There was a point when AIDS activist Cleve Jones of San Francisco retired to a small hamlet on the Russian River in northern California and waited to die.
Today, Jones is alive and well. He survived the dark days of the AIDS pandemic in the late 1980s and early 1990s thanks to combination antiretroviral therapy. But those dark days haunt him still: “There are times when I am going to bed to sleep and suddenly it comes back to me with such clarity that I feel that I am falling backwards off a cliff. Those faces start to come back again and it’s just unbearable.” He tears up. “I have to stop.”
Jones is one of the voices that AIDS expert Paul Volberding, MD, FIDSA professor of medicine at the University of California, San Francisco, included in his documentary film, “Life Before the Lifeboat: San Francisco’s Courageous Response to the AIDS Outbreak.” A packed audience at the 47th Annual Meeting of IDSA was treated to the premiere showing of the film, presented by Dr. Volberding as part of the Edward H. Kass Lecture. The moving film and Dr. Volberding were accorded a minute-long standing ovation by an audience that included many people who dabbed away tears themselves as they cheered the film.
“I thought that in doing this lecture I would interview a few of the voices that are still with us to get a sense of what it seemed like to them when they were at the front lines of the epidemic,” Dr. Volberding said. Instead of bringing the people with him to Philadelphia, he raised funds and made a documentary that was shot in San Francisco.
In the film, Dr. Volberding elicits comments from activists such as Jones, physicians, health department administrators, politicians, nurses, and others who reacted to the epidemic, sometimes changing hospital rules to offer compassion when compassion was the only commodity available to patients before advances in antiretroviral therapy.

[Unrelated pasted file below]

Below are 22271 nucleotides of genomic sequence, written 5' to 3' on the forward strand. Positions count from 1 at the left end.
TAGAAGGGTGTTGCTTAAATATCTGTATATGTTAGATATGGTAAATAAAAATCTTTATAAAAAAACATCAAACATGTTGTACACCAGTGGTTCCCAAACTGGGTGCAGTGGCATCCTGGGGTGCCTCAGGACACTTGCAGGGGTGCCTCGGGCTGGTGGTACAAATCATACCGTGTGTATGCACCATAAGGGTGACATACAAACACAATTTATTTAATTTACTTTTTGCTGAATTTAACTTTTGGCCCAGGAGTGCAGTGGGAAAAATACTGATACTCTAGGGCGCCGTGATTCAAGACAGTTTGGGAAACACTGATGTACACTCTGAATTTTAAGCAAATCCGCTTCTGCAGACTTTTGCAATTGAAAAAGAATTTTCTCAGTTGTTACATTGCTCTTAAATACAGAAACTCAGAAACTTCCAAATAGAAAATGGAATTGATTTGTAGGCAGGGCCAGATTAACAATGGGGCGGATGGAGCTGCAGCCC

“The patients were exactly our age,” he said. “They had gone to the same schools; they listened to the same music; they went to the same restaurants. They were really us. It added to the commitment of all of us, but it added to the stress as well.”
During the film, a reporter interviews Dr. Volberding, who says his goal is to turn HIV/AIDS infection from a rapid, heart-wrenching death into a chronic disorder, a goal achieved for many patients due to advances in treatment.
“There were so many people that were part of the early response to AIDS—many of whom are no longer with us,” Dr. Volberding said, including AIDS pioneer Merle A. Sande, MD, FIDSA and a past president of IDSA, who passed away in 2007. “Before we lose many more of those voices and memories, I thought it was important to preserve history in the words of those who lived it—day to day—during the onset of the AIDS epidemic.”
To tell the story, Dr. Volberding collaborated with film director and producer Shipra Shukla of Kathaka Films. Shukla features Dr. Volberding with many of the AIDS pioneers of the early ’80s and tells their stories through reflective conversations. The documentary incorporates photos, footage, and journal entries of those who died of AIDS, chronicling and preserving San Francisco’s history. Among others, the film includes conversations with Mervyn Silverman, former head of San Francisco’s Department of Public Health, and Ambassador Eric Goosby, MD, the State Department’s Global AIDS Coordinator.
Audio and synchronized speaker slides from sessions at the 2009 IDSA Annual Meeting are available for purchase online.
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